SitePoint Sponsor

User Tag List

Results 1 to 25 of 81

Threaded View

  1. #14
    Database Jedi MattR's Avatar
    Join Date
    Jan 2001
    Location
    buried in the database shell (Washington, DC)
    Posts
    1,107
    Mentioned
    0 Post(s)
    Tagged
    0 Thread(s)
    It is not a part of the ANSI SQL standard, hence it is non-standard. So is LIMIT and a bunch of other MySQL proprietary features. The trade-off is, of course, that with LIMIT you gain some functionality at the expense of portability.

    With PASSWORD, though, you really gain nothing other than an increased dependancy on MySQL. It provides a proprietary method for one-way hashing of a password.

    A standard function, availible in virtually every programming language and library for one-way hashing is MD5. It is mathematically secure and standardized (meaning MD5 in one language is the same as MD5 in another). Further you can even perform MD5 in SQL in case both your RDBMS and programming language didn't support MD5.

    Nothing is stopping MySQL from changing the way PASSWORD functions. Perhaps they change the amount of characters the password function outputs. Perhaps they change the hash function so that old hashes no longer match. There's no guarantee that will not happen with MD5, although since it is standardized the liklihood of that happening is far, far less.

    Anyway, when you run array_map( 'addslashes', $_POST ); you are securing your SQL against string-based attacks. The issue is not 'crap' as you stated earlier; we have seen how it can be used to elevate user privlidges. Further it 'not working' in certain cases as again you have illustrated is not that there is not a problem, but that you already provided a fix for it, which is all the original author was trying to get you to do. It's like people saying "Buckle your seatbelt so you don't die in an accident" and you getting in an accident and saying "Hey I didn't die, what are you talking about?" when you were ALREADY wearing your seatbelt. People who don't buckle up have a much higher risk of being severely injured or killed in a car accident. To those who wear their seatbelts: "Super, just remember to wear them every time!". Similarly, SQL Injection is very real and can happen if one forgets to sanatize their user-submitted variables. However, if you sanatize them, then you won't have a problem, case closed, life is good, etc.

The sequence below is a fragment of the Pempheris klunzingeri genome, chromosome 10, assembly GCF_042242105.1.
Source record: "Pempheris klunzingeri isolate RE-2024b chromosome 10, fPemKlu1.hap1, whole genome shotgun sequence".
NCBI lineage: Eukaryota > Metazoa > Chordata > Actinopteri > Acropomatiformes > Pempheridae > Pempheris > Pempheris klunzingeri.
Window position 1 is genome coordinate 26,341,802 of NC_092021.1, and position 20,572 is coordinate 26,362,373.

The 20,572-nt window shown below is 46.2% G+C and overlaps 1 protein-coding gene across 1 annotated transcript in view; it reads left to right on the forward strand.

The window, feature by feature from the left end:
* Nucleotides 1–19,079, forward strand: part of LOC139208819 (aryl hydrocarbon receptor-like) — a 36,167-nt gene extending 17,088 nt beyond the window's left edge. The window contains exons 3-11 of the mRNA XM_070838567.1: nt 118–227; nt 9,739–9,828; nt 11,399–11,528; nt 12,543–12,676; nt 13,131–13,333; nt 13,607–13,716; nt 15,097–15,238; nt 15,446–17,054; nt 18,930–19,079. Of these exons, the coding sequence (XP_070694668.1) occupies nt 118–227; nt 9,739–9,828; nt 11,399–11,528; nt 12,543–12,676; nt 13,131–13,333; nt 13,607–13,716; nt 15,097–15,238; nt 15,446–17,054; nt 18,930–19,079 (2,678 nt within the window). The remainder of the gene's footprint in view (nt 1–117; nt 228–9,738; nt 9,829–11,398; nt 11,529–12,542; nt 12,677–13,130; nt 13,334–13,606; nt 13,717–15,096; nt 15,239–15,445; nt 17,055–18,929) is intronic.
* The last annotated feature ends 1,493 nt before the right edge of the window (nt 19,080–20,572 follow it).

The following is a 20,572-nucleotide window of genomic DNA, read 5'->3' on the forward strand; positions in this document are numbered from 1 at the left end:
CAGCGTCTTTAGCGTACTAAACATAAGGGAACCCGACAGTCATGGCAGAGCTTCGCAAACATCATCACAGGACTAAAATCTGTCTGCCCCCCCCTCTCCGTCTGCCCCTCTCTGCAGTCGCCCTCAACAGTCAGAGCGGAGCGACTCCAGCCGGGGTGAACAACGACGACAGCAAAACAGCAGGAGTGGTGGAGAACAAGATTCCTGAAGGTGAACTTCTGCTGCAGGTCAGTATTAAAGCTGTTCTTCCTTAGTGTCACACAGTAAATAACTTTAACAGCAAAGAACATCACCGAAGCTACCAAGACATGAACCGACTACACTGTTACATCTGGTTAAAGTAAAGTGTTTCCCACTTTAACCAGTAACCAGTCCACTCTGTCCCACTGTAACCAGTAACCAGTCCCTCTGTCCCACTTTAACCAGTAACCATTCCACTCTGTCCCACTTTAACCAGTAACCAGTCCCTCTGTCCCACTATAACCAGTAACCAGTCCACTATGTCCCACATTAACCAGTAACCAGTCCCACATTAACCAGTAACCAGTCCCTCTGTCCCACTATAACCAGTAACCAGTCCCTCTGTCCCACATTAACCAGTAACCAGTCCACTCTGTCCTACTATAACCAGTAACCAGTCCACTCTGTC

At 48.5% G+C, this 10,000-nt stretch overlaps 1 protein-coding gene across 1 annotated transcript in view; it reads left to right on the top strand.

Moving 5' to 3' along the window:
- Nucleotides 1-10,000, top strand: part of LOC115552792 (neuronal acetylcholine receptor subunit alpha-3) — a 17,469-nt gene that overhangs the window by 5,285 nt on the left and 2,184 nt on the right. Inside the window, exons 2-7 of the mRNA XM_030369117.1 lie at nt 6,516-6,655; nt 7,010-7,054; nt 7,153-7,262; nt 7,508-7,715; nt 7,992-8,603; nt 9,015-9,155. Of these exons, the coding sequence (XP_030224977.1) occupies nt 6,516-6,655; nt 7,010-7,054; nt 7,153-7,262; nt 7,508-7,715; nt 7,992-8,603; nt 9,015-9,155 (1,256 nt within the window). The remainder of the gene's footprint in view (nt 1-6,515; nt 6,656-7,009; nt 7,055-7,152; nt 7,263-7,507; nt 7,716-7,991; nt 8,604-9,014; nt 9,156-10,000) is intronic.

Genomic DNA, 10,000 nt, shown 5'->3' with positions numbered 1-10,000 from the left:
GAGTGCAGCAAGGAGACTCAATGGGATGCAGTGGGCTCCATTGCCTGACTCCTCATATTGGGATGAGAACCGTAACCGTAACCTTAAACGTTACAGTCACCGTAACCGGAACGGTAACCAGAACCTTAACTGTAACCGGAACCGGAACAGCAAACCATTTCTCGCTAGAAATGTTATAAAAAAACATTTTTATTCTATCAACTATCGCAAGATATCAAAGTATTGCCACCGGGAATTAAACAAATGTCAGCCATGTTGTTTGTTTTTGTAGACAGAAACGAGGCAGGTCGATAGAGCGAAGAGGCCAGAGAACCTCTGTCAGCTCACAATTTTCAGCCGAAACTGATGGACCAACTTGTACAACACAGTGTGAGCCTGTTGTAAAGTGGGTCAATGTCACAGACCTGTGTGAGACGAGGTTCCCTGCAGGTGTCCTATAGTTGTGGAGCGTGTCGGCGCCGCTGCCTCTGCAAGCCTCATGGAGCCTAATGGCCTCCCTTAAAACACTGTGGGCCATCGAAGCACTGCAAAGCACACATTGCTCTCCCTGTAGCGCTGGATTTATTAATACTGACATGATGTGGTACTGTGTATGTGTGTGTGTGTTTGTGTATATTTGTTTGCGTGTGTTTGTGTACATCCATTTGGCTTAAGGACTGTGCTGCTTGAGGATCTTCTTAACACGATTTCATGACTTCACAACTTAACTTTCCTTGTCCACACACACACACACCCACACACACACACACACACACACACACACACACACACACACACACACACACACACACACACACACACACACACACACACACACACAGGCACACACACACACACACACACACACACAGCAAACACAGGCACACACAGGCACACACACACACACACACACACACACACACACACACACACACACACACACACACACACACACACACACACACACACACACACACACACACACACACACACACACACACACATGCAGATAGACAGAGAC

However in your case, there is still the issue of integer-based methods since adding slashes will not preclude a comment character or extra SQL going through. So you would need to individually run the intval function on the $_POST members which are supposed to be numeric ONLY.

    Names of tables are very easy to deduce (virtually everyone uses 'user', etc.) and as your example showed if you leave your SQL queries unchecked MySQL will spit out an ugly error, typically with the SQL command echoed. That is the SECOND part to the SQL Injection Prevention -- do NOT allow your programming language to echo errors directly. Perform rudimentary error controls so that malicious users cannot gain knowledge of your data structures.

    If you are using parameters, such as your $uid, make sure they do not hint as to what the internal strutures are. When I visit show_user.php?uid=bobross it is fairly obvious that uid maps to something like uid, userid, etc.. Internal variables can and should be descriptive but POST/GET/etc. vars should not betray what your internal structures are.
    Last edited by MattR; Aug 16, 2002 at 22:09.


Bookmarks

Posting Permissions

  • You may not post new threads
  • You may not post replies
  • You may not post attachments
  • You may not edit your posts
  •